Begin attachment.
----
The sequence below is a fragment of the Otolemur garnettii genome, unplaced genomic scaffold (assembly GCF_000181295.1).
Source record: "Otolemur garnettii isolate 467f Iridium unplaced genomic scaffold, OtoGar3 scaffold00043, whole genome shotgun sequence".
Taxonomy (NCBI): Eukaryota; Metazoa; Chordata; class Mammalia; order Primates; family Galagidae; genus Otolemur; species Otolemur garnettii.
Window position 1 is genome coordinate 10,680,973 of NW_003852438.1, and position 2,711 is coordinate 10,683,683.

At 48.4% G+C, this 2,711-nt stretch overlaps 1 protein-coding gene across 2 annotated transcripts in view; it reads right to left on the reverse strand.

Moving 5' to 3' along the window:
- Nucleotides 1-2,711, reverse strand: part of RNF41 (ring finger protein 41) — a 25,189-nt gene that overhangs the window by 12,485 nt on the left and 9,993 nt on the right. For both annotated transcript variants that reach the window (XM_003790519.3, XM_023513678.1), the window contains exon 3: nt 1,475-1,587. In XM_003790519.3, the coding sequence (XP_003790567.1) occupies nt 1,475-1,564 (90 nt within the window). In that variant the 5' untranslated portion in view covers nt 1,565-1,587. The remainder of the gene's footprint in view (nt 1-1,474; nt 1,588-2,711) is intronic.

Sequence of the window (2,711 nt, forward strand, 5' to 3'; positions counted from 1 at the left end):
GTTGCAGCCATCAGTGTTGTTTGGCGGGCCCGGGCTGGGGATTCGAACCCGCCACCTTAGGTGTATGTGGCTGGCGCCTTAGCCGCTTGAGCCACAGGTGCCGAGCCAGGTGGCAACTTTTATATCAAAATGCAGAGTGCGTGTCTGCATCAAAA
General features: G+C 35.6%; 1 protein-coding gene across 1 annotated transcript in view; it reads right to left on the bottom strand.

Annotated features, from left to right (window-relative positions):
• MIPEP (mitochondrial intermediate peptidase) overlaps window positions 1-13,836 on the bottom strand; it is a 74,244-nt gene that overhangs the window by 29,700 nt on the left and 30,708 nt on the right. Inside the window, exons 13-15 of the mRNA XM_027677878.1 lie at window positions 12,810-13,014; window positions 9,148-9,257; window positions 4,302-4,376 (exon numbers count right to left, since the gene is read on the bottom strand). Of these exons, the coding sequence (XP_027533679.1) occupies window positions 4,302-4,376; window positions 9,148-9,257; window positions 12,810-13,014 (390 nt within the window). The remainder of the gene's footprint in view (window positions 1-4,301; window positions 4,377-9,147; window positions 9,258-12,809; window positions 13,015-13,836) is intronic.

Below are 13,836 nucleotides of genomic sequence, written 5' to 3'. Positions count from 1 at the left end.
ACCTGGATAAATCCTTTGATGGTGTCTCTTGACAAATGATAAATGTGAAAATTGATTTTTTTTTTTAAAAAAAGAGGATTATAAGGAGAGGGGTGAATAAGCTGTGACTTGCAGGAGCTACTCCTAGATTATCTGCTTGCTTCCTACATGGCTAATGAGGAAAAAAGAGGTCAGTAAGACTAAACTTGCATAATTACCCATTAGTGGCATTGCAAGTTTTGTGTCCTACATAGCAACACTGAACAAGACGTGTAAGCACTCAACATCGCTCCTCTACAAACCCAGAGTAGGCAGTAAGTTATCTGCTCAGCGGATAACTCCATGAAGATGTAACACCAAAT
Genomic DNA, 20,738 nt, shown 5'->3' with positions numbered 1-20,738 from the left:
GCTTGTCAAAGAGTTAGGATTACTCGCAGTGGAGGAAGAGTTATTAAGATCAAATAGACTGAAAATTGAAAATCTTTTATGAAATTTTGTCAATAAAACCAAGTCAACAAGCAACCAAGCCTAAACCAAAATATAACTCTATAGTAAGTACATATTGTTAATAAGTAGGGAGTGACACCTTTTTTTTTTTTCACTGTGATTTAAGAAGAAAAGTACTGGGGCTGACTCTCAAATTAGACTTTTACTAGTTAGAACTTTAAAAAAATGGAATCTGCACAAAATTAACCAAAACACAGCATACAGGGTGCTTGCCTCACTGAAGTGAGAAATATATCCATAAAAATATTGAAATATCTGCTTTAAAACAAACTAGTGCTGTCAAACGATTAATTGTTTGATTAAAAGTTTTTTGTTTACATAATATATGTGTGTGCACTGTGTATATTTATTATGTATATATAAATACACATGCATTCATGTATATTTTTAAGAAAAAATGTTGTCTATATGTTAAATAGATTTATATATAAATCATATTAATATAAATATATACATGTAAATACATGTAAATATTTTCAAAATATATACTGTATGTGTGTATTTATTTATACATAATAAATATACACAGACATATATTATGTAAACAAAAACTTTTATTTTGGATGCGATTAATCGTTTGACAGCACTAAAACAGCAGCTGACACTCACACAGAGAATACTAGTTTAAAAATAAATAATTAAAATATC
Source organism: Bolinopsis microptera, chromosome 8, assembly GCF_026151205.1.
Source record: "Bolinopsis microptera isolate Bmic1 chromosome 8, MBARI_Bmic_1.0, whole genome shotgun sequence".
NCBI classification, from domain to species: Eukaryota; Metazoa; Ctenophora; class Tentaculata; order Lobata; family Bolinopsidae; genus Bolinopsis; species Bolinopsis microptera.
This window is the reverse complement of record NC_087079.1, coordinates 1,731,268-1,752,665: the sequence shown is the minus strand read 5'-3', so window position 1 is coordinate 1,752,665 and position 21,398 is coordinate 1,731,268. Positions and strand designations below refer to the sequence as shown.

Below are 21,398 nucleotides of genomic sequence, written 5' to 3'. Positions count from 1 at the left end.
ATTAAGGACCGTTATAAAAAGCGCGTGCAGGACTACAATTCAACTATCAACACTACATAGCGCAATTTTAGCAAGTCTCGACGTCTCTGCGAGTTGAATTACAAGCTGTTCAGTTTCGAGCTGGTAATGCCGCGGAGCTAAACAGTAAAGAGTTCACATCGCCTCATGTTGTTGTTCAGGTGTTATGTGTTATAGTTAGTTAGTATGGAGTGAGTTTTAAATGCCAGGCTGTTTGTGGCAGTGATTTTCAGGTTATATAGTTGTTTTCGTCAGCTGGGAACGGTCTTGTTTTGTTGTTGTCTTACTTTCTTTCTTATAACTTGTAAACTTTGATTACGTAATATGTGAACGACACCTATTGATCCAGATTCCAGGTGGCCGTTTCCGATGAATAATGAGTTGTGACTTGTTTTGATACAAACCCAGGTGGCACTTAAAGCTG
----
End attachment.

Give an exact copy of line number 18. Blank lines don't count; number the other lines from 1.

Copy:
Source record: "Bolinopsis microptera isolate Bmic1 chromosome 8, MBARI_Bmic_1.0, whole genome shotgun sequence".